SYDNEY and KUALA LUMPUR, Aug. 30 (IPS) – Most sub-Saharan African French colonies became formally independent in the 1960s. But their economies have made little progress, leaving most people in poverty and generally worse off than in other post-colonial African economies.
Pre-World War II colonial monetary arrangements were consolidated in the Colonies Françaises d’Afrique (CFA) franc zone established on December 26, 1945. Decolonization became inevitable after France’s defeat at Dien Bien Phu in 1954 and its withdrawal from Algeria less than a decade later.
France insisted that decolonization should involve ‘interdependence’ – presumably asymmetric, rather than between equals – and not real ‘sovereignty’. In order for colonies to gain ‘independence’, France required membership of Communauté Française d’Afrique (still CFA) – founded in 1958, replacing Colonies of Community.
CFA countries now have two currency unions. Benin, Burkina Faso, Ivory Coast, Guinea-Bissau, Mali, Niger, Senegal and Togo belong to UEMOA, the French acronym for the West African Economic and Monetary Union.
Its counterpart CEMAC is the Economic and Monetary Community of Central Africa, comprising Cameroon, the Central African Republic, the Republic of Congo, Gabon, Equatorial Guinea and Chad.
Both UEMOA and CEMAC use the CFA Franc (FCFA). Ex-Spanish colony, Equatorial Guinea, joined one of the two non-French colonies in 1985. In 1997, the former Portuguese colony of Guinea-Bissau was the last to join.
Such requirements have ensured the continued exploitation of France. Eleven of the 14 former French colonies in West and Central Africa remain Least Developed Countries (LDCs), at the bottom of UNDP’s Human Development Index (HDI).
French African Colonies
Guinea was the first to leave the CFA in 1960. For fellow Guineans, President Sékou Touré told President Charles de Gaulle: “We prefer poverty in freedom to wealth in slavery”.
Guinea soon faced French destabilization efforts. Counterfeit banknotes were printed and put into circulation for use in Guinea – with predictable consequences. This massive fraud brought down the Guinean economy.
France withdrew more than 4,000 civil servants, judges, teachers, doctors and technicians, saying they should sabotage everything: “un divorce without pension alimentaire” – a divorce without alimony.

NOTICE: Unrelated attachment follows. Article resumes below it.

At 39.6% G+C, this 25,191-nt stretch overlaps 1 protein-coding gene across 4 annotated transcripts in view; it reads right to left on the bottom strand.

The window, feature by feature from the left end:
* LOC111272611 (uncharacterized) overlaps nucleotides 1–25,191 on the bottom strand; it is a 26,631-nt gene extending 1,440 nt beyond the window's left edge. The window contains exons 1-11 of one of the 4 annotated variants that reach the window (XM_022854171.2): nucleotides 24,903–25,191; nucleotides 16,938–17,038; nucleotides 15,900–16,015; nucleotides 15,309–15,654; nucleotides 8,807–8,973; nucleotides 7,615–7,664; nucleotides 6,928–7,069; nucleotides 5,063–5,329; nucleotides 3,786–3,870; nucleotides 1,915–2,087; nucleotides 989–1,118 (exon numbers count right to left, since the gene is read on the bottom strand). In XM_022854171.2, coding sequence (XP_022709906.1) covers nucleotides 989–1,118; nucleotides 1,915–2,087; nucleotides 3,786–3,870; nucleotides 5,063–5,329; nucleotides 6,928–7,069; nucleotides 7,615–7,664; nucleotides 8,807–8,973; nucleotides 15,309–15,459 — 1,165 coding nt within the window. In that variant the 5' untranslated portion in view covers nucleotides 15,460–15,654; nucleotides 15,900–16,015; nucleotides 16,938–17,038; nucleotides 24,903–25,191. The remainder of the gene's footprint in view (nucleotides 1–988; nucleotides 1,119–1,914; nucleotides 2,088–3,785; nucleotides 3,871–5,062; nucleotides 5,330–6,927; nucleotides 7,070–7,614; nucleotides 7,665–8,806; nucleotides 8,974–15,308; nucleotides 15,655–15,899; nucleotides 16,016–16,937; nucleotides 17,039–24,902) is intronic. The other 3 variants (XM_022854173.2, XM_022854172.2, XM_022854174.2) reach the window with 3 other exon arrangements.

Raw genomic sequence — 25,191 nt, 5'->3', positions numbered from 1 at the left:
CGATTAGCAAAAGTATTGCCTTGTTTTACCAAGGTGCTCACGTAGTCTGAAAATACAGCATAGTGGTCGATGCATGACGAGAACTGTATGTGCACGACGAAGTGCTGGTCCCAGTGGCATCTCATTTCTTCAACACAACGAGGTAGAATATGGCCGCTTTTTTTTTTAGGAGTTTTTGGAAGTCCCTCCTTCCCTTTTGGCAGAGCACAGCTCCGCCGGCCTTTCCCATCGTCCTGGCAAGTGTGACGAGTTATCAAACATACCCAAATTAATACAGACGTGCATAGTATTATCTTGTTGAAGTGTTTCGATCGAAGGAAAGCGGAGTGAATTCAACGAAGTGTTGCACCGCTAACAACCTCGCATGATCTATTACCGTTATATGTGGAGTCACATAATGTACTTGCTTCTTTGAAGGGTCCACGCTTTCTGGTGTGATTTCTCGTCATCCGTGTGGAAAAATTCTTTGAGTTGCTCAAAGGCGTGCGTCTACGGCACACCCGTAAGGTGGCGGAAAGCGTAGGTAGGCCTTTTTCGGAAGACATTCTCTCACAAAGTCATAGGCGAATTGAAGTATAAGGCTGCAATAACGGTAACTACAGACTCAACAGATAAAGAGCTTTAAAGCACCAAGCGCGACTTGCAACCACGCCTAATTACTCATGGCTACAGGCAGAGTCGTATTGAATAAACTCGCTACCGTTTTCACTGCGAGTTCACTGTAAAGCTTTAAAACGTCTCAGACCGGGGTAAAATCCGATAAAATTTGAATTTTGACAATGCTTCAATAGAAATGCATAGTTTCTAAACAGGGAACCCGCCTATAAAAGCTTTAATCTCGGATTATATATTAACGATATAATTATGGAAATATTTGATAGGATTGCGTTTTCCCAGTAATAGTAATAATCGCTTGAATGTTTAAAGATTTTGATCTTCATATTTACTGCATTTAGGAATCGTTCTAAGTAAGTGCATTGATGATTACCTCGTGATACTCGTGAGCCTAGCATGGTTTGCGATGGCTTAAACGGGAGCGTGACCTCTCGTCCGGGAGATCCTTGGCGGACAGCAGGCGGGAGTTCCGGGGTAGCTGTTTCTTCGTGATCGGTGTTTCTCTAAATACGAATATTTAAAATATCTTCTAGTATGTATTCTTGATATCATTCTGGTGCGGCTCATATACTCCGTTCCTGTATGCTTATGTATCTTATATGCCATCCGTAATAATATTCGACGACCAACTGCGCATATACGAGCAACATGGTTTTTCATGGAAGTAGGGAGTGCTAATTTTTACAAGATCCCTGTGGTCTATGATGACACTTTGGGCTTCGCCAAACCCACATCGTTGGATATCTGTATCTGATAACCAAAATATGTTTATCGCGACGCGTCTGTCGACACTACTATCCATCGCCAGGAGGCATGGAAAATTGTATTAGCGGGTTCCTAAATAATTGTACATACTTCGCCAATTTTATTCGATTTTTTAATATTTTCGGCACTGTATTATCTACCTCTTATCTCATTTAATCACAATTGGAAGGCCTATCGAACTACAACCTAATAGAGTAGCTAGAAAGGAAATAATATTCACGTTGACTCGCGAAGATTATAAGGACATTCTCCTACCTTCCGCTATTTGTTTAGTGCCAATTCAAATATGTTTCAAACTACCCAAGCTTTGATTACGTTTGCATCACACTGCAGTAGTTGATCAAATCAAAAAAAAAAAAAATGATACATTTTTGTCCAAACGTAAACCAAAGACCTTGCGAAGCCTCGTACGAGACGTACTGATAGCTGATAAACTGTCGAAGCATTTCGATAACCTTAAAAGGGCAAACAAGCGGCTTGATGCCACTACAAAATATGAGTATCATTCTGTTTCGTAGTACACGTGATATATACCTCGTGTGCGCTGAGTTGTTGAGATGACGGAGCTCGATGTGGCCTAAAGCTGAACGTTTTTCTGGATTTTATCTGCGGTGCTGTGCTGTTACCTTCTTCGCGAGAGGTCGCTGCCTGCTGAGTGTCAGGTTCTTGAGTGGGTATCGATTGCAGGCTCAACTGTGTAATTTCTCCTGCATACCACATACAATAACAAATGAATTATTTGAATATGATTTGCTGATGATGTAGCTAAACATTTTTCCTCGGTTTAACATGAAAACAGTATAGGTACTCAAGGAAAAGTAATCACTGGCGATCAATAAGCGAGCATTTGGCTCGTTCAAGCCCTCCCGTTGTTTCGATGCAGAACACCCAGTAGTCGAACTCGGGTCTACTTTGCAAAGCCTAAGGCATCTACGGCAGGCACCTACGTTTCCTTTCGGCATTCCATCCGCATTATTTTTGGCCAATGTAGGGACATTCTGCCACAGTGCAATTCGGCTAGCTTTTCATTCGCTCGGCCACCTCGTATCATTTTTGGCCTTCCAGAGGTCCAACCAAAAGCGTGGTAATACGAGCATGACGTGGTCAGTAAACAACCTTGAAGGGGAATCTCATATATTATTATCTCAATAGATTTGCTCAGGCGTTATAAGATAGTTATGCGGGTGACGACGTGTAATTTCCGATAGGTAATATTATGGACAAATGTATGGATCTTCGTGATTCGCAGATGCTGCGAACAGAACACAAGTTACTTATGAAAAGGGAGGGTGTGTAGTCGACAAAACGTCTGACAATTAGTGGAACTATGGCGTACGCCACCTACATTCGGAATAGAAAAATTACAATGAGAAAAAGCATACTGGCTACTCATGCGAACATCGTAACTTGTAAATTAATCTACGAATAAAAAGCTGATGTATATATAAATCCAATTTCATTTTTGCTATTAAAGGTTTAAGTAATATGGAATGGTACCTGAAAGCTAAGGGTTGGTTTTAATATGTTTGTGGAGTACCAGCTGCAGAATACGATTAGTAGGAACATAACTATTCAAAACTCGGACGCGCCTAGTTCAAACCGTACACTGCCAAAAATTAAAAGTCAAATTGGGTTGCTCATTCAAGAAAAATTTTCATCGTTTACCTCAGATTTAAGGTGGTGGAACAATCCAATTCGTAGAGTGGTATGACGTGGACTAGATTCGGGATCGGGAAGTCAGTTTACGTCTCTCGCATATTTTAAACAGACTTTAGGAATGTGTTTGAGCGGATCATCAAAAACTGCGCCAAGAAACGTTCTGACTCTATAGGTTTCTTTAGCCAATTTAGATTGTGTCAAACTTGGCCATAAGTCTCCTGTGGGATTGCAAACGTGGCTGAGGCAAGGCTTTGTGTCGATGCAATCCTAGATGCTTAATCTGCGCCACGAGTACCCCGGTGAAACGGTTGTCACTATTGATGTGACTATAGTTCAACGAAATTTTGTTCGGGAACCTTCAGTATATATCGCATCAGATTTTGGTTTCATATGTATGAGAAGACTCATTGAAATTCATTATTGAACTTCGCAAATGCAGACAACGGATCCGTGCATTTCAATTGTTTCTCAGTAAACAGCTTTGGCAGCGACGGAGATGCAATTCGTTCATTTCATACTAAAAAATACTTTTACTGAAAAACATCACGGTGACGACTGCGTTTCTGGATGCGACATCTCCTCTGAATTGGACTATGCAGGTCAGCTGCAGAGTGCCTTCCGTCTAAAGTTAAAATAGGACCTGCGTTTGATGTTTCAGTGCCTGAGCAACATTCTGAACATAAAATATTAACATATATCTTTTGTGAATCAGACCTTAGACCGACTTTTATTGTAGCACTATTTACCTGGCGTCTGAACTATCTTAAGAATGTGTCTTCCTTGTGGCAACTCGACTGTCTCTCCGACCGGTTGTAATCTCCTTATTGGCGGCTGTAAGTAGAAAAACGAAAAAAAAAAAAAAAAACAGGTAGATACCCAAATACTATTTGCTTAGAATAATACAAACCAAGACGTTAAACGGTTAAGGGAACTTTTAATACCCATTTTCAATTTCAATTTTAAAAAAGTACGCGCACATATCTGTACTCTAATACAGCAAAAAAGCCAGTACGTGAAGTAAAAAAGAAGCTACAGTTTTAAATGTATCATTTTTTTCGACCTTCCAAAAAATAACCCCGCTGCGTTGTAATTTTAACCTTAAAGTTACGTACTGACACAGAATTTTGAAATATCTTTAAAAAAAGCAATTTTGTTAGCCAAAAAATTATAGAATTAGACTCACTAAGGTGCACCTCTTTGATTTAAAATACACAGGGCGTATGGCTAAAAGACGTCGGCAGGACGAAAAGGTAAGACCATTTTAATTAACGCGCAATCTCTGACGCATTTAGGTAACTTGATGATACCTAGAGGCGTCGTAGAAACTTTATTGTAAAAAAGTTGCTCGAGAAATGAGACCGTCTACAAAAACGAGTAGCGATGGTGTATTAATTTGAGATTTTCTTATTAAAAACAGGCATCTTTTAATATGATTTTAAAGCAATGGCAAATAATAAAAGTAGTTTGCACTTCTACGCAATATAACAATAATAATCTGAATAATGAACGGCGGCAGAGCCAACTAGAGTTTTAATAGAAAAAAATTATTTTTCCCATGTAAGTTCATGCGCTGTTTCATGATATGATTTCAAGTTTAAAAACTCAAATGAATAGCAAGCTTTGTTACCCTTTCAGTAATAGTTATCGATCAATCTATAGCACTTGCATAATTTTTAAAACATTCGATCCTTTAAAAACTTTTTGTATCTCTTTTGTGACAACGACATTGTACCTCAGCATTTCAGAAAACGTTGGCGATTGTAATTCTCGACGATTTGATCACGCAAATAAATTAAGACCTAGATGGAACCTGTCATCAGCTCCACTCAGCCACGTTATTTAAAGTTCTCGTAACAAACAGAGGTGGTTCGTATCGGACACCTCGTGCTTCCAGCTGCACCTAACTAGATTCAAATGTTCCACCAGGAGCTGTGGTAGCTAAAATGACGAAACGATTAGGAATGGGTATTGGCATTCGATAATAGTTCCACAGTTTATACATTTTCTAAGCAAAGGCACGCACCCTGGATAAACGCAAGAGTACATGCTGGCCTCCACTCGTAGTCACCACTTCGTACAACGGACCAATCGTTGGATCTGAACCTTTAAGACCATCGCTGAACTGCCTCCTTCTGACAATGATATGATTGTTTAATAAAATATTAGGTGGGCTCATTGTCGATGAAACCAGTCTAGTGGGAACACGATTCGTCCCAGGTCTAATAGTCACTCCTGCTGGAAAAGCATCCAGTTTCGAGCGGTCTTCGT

Maurice Robert, former head of the French Espionage Documentation Service (SDECE), later acknowledged: “France has launched a series of armed operations using local mercenaries, with the aim of creating a climate of insecurity and, if possible, overthrowing Sékou Touré” .
In 1962, French Prime Minister Georges Pompidou warned African colonies considering leaving the franc zone: “Let’s allow the experience of Sékou Touré to unfold. Many Africans are beginning to feel that Guinean politics is suicidal and contrary to the interests of all of Africa.”
Togo’s independence leader, President Sylvanus Olympio, was assassinated outside the US embassy on January 13, 1963. This happened a month after he established a central bank that issued the Togolese franc as legal tender. Of course, Togo stayed in the CFA.
Mali left the CFA in 1962 and replaced the FCFA with the Malian franc. But a coup d’état in 1968 ousted the first president, radical independence leader Modibo Keita. Unsurprisingly, Mali rejoined the CFA later in 1984.
Rich in resources
The eight UEMOA economies are all oil importers, exporting agricultural commodities such as cotton and cocoa in addition to gold. By contrast, the six CEMAC economies, with the exception of the Central African Republic, are heavily dependent on oil exports.
CFA apologists argue that the FCFA’s peg to the French franc, and later the euro, has kept inflation low. But lower inflation has also led to “slower per capita growth and reduced poverty reduction” than in other African countries.